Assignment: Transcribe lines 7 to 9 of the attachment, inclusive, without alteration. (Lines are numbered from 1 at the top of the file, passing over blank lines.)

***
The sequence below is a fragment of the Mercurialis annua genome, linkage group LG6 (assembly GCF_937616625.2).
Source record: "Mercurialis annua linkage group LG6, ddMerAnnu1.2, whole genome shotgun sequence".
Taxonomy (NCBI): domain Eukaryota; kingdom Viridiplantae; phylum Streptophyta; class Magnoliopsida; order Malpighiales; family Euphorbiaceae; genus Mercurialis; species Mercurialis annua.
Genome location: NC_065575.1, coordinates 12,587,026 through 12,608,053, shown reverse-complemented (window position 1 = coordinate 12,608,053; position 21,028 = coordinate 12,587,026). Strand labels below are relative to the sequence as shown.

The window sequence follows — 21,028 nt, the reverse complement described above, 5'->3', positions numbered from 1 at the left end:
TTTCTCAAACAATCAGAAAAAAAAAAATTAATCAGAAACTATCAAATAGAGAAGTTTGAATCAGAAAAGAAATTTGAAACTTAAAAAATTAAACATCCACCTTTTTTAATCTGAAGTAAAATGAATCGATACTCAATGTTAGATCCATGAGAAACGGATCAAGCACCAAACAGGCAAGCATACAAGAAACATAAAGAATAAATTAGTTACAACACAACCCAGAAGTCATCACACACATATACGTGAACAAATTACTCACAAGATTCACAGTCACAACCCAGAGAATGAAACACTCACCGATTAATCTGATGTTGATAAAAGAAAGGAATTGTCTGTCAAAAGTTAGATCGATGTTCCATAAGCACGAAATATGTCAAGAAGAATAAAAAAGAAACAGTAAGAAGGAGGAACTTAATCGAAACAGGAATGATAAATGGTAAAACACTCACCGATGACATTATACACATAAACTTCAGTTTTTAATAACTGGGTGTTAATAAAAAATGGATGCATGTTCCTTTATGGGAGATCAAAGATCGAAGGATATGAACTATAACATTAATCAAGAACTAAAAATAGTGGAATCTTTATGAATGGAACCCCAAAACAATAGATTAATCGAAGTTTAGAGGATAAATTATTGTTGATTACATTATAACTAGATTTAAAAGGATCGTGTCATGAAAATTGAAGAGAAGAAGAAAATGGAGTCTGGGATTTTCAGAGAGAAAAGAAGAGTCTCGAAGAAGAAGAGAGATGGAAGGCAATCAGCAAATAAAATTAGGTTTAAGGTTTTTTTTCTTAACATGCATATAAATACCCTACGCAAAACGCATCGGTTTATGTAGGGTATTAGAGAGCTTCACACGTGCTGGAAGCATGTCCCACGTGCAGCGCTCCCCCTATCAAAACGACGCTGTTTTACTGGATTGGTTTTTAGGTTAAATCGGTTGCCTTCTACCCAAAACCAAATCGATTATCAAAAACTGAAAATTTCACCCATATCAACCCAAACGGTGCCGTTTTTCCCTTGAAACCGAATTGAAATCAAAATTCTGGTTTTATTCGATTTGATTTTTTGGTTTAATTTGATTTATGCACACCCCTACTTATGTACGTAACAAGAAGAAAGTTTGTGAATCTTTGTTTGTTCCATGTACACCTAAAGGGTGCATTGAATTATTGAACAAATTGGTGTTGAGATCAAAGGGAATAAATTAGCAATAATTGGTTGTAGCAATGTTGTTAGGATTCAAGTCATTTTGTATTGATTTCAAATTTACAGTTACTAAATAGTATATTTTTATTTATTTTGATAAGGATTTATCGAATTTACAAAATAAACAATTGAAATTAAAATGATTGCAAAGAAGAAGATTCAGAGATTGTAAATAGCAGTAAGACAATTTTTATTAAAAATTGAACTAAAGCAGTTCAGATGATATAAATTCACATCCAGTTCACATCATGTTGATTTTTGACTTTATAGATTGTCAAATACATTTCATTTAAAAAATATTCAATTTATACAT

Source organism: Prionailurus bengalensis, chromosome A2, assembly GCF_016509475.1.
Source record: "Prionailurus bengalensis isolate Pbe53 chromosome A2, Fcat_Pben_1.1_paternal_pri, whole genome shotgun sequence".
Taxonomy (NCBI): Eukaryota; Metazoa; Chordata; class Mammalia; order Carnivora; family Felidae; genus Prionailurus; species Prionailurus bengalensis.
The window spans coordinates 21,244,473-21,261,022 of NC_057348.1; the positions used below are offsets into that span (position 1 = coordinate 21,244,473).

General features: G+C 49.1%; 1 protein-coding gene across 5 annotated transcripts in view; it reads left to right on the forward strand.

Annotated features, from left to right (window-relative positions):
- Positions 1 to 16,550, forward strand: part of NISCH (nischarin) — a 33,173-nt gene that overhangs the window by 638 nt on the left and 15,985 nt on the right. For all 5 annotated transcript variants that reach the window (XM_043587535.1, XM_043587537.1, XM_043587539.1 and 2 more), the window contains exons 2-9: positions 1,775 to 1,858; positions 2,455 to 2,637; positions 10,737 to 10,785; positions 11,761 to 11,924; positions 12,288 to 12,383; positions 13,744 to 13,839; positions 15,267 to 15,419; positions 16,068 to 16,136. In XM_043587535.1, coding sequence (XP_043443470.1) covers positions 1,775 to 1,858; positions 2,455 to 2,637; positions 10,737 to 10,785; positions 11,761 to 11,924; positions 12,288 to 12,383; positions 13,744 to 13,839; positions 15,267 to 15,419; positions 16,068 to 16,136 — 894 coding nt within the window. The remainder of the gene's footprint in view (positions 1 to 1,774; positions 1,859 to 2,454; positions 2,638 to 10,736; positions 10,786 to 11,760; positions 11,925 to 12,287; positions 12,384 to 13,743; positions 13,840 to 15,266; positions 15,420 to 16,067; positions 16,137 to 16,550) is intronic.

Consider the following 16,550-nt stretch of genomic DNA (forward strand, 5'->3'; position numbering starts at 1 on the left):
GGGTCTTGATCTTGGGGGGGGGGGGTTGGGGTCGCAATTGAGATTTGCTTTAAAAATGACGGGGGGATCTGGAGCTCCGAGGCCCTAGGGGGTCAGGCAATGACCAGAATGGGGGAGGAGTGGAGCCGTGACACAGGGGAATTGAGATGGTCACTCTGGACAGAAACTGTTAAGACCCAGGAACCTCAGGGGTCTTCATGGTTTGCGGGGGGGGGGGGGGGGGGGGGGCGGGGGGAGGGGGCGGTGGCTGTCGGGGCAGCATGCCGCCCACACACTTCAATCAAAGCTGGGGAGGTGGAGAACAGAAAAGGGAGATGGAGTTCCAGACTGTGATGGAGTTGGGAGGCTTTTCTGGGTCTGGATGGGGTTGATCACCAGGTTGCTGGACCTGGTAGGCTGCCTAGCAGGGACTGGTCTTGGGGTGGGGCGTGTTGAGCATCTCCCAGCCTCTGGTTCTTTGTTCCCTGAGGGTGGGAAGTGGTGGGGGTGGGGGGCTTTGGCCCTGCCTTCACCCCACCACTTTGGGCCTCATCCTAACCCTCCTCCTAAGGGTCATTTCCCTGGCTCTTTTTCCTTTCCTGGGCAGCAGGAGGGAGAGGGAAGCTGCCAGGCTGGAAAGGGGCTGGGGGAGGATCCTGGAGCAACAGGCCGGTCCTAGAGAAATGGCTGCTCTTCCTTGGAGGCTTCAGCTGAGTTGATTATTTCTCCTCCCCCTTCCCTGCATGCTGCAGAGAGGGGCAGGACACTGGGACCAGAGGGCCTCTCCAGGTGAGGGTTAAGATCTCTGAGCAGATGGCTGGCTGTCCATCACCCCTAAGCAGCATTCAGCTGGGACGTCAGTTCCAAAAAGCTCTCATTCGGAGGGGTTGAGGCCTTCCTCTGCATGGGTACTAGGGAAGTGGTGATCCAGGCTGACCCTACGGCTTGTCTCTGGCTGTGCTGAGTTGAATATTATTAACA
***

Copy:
Source organism: Prionailurus bengalensis, chromosome A2, assembly GCF_016509475.1.
Source record: "Prionailurus bengalensis isolate Pbe53 chromosome A2, Fcat_Pben_1.1_paternal_pri, whole genome shotgun sequence".
Taxonomy (NCBI): Eukaryota; Metazoa; Chordata; class Mammalia; order Carnivora; family Felidae; genus Prionailurus; species Prionailurus bengalensis.